I have two littles, ages 1 and 3, who area both working on fine motor skills in different ways. I created this simple, low-prep DIY fine motor activity to put on our learning rotation and thought I’d share it here!
This activity is great for toddlers of any age – just be sure to watch diligently if you’ve got kids that likes to put toys/objects in their mouth. 🙂
Easy DIY Pom Pom Press Activity
Here’s what you need:
1-2 dozen large craft pom poms, varying colors
a small canister with an easy close lid, like a recycled oatmeal or baby formula jar
Remove the label from the jar (or cover and decorate if you like).
Remove the lid. Cut two small lines in the center of the lid perpendicular to each other in an X shape, just wide enough for one pom pom to fit through to the other side.
Place lid back on the jar, and it’s ready to go!
My 3 year old loves sorting by both color and size before he places them into the jar. One time I gave him a toddler safe marker to use as a tool to help press the pom poms down into the jar. He also loves filling the jar completely up and shaking it to hear how it sounds!
My 1 year old pretty much enjoys putting the large pom poms into the jar without a lid, and then putting the lid on and taking it off again to dump out the contents.
Wondering what the learning benefits are?
The pom pom press builds:
creative and critical thinking
math and sorting skills
fine motor skills
Want more large/gross motor skill development ideas? Check this one out!
This activity is great for toddlers of any age – just be sure to watch diligently if you’ve got one that likes to put toys/objects in their mouth. 🙂
My husband and I had the amazing opportunity to go kayaking this weekend at a nearby lake.
We had been looking forward to this outing for several days and our excitement to have a bit of an adventure sans kids shone through our mutually silly and grinning faces. I love kayaking, but it had been over a decade since I last set either of my feet inside a kayak. The Midwest wind was crazy and the waves were more than choppy as we parked the truck and unloaded the kayaks onto the sand.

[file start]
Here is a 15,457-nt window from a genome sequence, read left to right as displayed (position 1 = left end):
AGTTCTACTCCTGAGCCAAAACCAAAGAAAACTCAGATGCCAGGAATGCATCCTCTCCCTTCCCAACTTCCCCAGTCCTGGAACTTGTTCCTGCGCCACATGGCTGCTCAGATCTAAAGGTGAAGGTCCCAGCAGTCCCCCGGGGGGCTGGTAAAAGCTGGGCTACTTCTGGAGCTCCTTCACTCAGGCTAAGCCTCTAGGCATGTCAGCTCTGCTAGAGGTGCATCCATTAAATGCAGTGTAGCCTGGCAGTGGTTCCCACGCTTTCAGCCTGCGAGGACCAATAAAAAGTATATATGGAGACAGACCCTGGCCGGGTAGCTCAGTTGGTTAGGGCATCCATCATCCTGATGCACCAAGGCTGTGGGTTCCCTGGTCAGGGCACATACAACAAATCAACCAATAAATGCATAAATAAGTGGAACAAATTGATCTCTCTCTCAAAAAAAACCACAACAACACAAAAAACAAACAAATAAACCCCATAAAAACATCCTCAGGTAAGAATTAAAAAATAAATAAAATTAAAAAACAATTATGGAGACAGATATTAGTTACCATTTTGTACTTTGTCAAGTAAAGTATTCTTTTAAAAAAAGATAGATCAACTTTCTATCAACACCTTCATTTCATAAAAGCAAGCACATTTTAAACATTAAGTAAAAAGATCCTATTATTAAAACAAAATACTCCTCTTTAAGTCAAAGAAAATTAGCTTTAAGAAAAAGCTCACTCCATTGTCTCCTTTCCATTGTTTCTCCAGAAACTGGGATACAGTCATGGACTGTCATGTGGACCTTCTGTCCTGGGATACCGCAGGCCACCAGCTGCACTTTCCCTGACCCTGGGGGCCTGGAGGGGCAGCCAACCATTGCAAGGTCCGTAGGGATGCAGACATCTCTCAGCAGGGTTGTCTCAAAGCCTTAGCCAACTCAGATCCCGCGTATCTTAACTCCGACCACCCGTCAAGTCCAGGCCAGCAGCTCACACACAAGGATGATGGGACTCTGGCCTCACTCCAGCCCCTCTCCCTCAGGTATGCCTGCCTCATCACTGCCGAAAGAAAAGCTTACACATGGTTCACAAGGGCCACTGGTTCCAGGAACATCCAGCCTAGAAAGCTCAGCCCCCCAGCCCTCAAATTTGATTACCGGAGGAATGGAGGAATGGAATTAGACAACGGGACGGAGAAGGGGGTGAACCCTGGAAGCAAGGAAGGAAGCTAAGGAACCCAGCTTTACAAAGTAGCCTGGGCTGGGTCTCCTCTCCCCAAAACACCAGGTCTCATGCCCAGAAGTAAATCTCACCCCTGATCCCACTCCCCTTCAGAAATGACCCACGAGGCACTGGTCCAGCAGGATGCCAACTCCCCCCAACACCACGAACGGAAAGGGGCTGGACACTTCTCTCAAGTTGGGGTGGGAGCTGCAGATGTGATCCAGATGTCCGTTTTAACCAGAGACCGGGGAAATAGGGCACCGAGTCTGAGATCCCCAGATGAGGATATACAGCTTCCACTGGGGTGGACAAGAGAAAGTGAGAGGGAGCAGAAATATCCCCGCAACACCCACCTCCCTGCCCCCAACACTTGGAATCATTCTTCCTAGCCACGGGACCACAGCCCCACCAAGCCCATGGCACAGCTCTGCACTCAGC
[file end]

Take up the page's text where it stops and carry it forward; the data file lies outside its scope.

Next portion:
Despite my excitement, I felt a bit uncertain. Thoughts of the boat tipping and water snakes and fish biting at my ankles filled my head. Even though I had some experience, I was still nervous. Even though I knew my husband would bail me out of the murky lake water if I tipped, my heart beat a little faster as we pushed off from the shore.
Still I knew this was the outing I’d been waiting for, and couldn’t wait to push off into the water. I simply hoped and trusted it would all turn out fun, whatever happened.
Sure enough, after even a few minutes every shred of my nervousness dissipated into the thrill of seeing what was around the next bend. Of course with the wind, the arm workout was almost more than I could handle by the end, but when we finally hit a stopping point I felt completely differently than I had when we set out an hour before.
Words like exhilarated, peaceful, and free rolled around my head. And as I watched the yellow late-September leaves tumble onto the lakeshore from the trees above I realized that I was so glad I decided to do the thing that made me nervous at the beginning.
Is God speaking to your soul this week about something that you know is good and right, but has you just a bit freaked out? Have you heard Him gently tapping on your heart about that one thing you’ve thought a million times about doing, but keep pushing it aside?
So many times I’ve felt that clammy-hand, racing-heart gut feeling that says, I should do it…I think I could…No, way… I couldn’t…but I should…I really should.
God speaks in so many different ways, but for me, when there’s something I know I should do – but fear or worry or pride keeps me from doing it – that awful gut feeling only worsens. Until I obey.
One time – honestly, my Bible study friends can attest to this! – the task was as simple as making a couple of quarts of granola for a neighbor. For some reason I was terrified. I didn’t know her at all, but knew she recently had a significant loss in her life…
Would I be offending her if I just showed up on her porch? What if she’s allergic to an ingredient in my granola? Should I make something entirely different? Would she be too sad (or simply worried) to even open the door to a stranger? What would the other neighbors think? Should I be making granola for everyone?? Those are some of my honest thoughts, but I knew deep down that truly they were also terrible excuses. God had laid her on my heart for a reason and when I confessed this to my Bible study girls, they stated so matter-of-factly, just do it!